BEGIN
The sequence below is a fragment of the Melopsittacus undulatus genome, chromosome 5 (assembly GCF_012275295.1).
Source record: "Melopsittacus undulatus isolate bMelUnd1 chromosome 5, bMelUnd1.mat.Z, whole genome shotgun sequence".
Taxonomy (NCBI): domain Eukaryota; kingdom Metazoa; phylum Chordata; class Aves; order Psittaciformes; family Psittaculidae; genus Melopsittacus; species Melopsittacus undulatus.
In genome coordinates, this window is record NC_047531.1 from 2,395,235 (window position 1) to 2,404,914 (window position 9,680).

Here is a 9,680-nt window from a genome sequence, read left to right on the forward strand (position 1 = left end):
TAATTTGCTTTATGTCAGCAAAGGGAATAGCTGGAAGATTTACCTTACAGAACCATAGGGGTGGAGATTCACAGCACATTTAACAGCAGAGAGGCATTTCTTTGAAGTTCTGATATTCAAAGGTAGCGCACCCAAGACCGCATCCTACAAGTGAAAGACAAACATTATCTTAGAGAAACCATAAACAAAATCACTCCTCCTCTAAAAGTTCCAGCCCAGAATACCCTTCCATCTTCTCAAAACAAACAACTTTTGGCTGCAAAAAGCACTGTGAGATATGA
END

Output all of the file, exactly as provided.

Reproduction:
The sequence below is a fragment of the Melopsittacus undulatus genome, chromosome 5 (assembly GCF_012275295.1).
Source record: "Melopsittacus undulatus isolate bMelUnd1 chromosome 5, bMelUnd1.mat.Z, whole genome shotgun sequence".
Taxonomy (NCBI): domain Eukaryota; kingdom Metazoa; phylum Chordata; class Aves; order Psittaciformes; family Psittaculidae; genus Melopsittacus; species Melopsittacus undulatus.
In genome coordinates, this window is record NC_047531.1 from 2,395,235 (window position 1) to 2,404,914 (window position 9,680).

Here is a 9,680-nt window from a genome sequence, read left to right on the forward strand (position 1 = left end):
TAATTTGCTTTATGTCAGCAAAGGGAATAGCTGGAAGATTTACCTTACAGAACCATAGGGGTGGAGATTCACAGCACATTTAACAGCAGAGAGGCATTTCTTTGAAGTTCTGATATTCAAAGGTAGCGCACCCAAGACCGCATCCTACAAGTGAAAGACAAACATTATCTTAGAGAAACCATAAACAAAATCACTCCTCCTCTAAAAGTTCCAGCCCAGAATACCCTTCCATCTTCTCAAAACAAACAACTTTTGGCTGCAAAAAGCACTGTGAGATATGA